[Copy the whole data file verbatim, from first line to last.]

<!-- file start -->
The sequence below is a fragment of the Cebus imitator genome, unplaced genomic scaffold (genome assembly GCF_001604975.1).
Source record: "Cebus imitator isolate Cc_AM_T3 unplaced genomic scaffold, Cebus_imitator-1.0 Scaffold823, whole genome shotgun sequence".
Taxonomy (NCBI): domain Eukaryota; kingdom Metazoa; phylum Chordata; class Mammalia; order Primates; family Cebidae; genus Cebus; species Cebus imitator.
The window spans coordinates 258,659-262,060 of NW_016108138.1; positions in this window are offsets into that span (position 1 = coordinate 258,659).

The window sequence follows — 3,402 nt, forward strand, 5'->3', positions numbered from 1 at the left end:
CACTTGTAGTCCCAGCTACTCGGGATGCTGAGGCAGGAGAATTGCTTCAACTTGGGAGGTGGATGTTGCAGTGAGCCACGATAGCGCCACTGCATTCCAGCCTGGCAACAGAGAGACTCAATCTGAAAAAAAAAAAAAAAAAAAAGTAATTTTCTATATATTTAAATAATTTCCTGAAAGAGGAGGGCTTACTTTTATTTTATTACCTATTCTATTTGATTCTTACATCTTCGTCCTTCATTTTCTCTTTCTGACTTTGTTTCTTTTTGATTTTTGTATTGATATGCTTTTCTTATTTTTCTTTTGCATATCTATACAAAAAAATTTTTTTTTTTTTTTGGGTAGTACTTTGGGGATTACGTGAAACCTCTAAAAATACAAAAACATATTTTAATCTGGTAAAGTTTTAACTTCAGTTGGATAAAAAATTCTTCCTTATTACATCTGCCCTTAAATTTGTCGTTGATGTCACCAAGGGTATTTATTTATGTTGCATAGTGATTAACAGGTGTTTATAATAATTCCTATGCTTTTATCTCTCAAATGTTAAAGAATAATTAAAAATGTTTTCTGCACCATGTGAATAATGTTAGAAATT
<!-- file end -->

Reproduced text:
The sequence below is a fragment of the Cebus imitator genome, unplaced genomic scaffold (genome assembly GCF_001604975.1).
Source record: "Cebus imitator isolate Cc_AM_T3 unplaced genomic scaffold, Cebus_imitator-1.0 Scaffold823, whole genome shotgun sequence".
Taxonomy (NCBI): domain Eukaryota; kingdom Metazoa; phylum Chordata; class Mammalia; order Primates; family Cebidae; genus Cebus; species Cebus imitator.
The window spans coordinates 258,659-262,060 of NW_016108138.1; positions in this window are offsets into that span (position 1 = coordinate 258,659).

The window sequence follows — 3,402 nt, forward strand, 5'->3', positions numbered from 1 at the left end:
CACTTGTAGTCCCAGCTACTCGGGATGCTGAGGCAGGAGAATTGCTTCAACTTGGGAGGTGGATGTTGCAGTGAGCCACGATAGCGCCACTGCATTCCAGCCTGGCAACAGAGAGACTCAATCTGAAAAAAAAAAAAAAAAAAAAGTAATTTTCTATATATTTAAATAATTTCCTGAAAGAGGAGGGCTTACTTTTATTTTATTACCTATTCTATTTGATTCTTACATCTTCGTCCTTCATTTTCTCTTTCTGACTTTGTTTCTTTTTGATTTTTGTATTGATATGCTTTTCTTATTTTTCTTTTGCATATCTATACAAAAAAATTTTTTTTTTTTTTTGGGTAGTACTTTGGGGATTACGTGAAACCTCTAAAAATACAAAAACATATTTTAATCTGGTAAAGTTTTAACTTCAGTTGGATAAAAAATTCTTCCTTATTACATCTGCCCTTAAATTTGTCGTTGATGTCACCAAGGGTATTTATTTATGTTGCATAGTGATTAACAGGTGTTTATAATAATTCCTATGCTTTTATCTCTCAAATGTTAAAGAATAATTAAAAATGTTTTCTGCACCATGTGAATAATGTTAGAAATT